Jessica Hutton, an engineer with the Kansas City, Mo., firm Burns & McDonnell, said most drivers decide how fast to drive based on unconscious cues from a road’s design and surroundings. Thus, some cities can employ “a little bit of psychology” by designing “self-enforcing” roads that regulate speeds through changes, for example, to the width of a roadway or shoulder or the creation of more intersections.


The debate over the role of law enforcement in traffic incidents stretches back decades but intensified in the wake of George Floyd’s murder in 2020 at the hands of police officers in Minneapolis and the ensuing nationwide reckoning in which critics challenged some long-held assumptions around policing.

The draft report calls for further expanding the LAPD’s restrictions on so-called pretextual stops — using minor traffic violations as a reason to pull over vehicles and search them for evidence of more serious crimes. Such stops were already drastically scaled back after a Times investigation found that the department stopped and searched Black and Latino drivers at higher rates than white motorists.

Department officials have admitted these stops netted few arrests and undermined public trust.

Still, police officials around the U.S. have been slow to rein in the practice too much, saying that it is still a tool for getting guns and drugs off the streets.

LAPD officials have said they would be willing to relinquish certain traffic duties if they are picked up by another agency. But enforcement remains a top priority, they say, citing among other reasons the inherent dangers of traffic stops and a recent rise in accidents.

LAPD Chief Michel Moore said that “finding alternatives to a police response [to certain incidents] is something that the department is very much interested in.”


“If DOT [Los Angeles Department of Transportation] were to pick that work up, I think we’d welcome it,” he said.

He pointed out that teams of mental health workers already respond to some calls involving people in crisis, without police present, and that officers no longer “take traffic collision reports for anything other than the most serious traffic accidents.”

At the same time, he added, any changes must be weighed against “safety risk issues” posed in certain traffic encounters

Selling the proposed changes to the Los Angeles Police Protective League is another matter. Certain changes may have to be negotiated through collective bargaining, the report points out. And while the League, which is in contract talks with city leaders, has signaled its willingness to stop sending officers to certain low-level enforcement tasks, traffic duty is not one of them.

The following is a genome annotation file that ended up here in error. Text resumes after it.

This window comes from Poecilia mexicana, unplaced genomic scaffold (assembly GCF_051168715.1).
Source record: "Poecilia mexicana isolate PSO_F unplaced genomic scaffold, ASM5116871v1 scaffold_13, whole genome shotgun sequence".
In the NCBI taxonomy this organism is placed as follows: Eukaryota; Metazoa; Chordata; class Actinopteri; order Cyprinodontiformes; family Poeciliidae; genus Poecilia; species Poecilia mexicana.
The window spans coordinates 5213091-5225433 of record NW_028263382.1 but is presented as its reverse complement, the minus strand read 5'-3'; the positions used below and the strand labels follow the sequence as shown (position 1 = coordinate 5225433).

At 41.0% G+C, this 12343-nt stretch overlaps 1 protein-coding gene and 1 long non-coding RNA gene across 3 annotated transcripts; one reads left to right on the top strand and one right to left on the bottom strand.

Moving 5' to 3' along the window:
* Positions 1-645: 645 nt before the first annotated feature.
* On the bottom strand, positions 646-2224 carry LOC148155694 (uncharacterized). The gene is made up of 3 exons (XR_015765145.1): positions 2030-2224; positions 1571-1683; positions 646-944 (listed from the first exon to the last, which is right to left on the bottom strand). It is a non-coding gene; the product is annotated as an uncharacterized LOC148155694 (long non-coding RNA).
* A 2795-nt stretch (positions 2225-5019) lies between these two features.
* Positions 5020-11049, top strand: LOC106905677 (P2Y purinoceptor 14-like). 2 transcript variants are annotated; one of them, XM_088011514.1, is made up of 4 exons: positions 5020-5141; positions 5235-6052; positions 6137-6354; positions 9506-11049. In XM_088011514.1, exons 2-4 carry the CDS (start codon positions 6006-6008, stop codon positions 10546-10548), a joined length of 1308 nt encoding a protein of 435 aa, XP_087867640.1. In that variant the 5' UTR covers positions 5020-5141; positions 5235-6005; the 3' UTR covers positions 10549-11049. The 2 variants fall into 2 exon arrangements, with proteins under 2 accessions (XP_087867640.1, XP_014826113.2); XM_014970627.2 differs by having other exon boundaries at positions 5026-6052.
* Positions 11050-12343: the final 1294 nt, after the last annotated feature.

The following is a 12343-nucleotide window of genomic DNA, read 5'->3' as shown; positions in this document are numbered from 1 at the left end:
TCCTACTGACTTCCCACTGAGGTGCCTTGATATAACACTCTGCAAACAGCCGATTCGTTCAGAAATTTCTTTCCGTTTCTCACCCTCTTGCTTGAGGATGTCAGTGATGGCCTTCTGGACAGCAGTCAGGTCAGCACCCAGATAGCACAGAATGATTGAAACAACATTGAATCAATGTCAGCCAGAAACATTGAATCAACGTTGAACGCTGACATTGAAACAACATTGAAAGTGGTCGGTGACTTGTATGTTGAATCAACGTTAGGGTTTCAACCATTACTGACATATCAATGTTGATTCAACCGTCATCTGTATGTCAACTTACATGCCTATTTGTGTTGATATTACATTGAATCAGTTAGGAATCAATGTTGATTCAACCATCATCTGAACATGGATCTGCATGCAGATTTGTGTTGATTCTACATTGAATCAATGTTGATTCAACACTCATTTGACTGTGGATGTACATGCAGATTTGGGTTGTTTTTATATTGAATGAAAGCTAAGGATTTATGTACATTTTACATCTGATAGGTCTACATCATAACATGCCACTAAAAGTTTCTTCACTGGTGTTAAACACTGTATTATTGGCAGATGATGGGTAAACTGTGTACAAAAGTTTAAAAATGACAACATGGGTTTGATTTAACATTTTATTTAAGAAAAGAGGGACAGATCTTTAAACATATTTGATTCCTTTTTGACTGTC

Even if Los Angeles wanted to put traffic enforcement into the hands of civilians, the assumption is that under the state vehicle code, such duties could only be handled by licensed peace officers. But the report argues that there are “plausible legal arguments that the vehicle code does not limit the City’s discretion in this area.”

The city Traffic Department already employs civilian “traffic officers,” who direct traffic and enforce parking restrictions, according to the report. While they are not technically peace officers, they have the authority to issue parking tickets and to “perform other related duties.”


Among those responsibilities is arresting “individuals without a warrant for a limited but varying list of civil violations related to taxis and ride-shares and other violations related to streets and sidewalks such as causing obstructions or dumping of prohibited substances,” according to the report.

LADOT did not immediately respond to requests for comment. The department has said the pandemic has worsened its staffing issues. Connie Llanos, the agency’s interim general manager, said during a recent budget presentation that her agency has 68 traffic officer vacancies. LADOT is also seeking new funding to expand its speed bump program to more locations around the city, including near schools.

Any next steps would probably require state legislative action, the report said. Policymakers would also need to get buy-in from communities that were “disproportionately burdened” by “high fees and privacy issues” and by past attempts at automated traffic enforcement, such as Los Angeles’ defunct and controversial red-light camera traffic enforcement program.

The report’s authors looked to models in other cities that, instead of deploying armed police, have tackled traffic safety by reinvesting in street improvements and educating the public while exploring alternative methods for holding motorists accountable.

Berkeley, for instance, has been developing a new division that aims to send unarmed representatives to certain traffic incidents, instead of police, as the city works toward its goal of reducing racial disparities in traffic stops and ending serious crashes by 2028.

In Philadelphia, officials voted to adopt a model of enforcement used in New Zealand, in which minor traffic violations are handled by unarmed public safety “officers” who work for that city’s transportation department.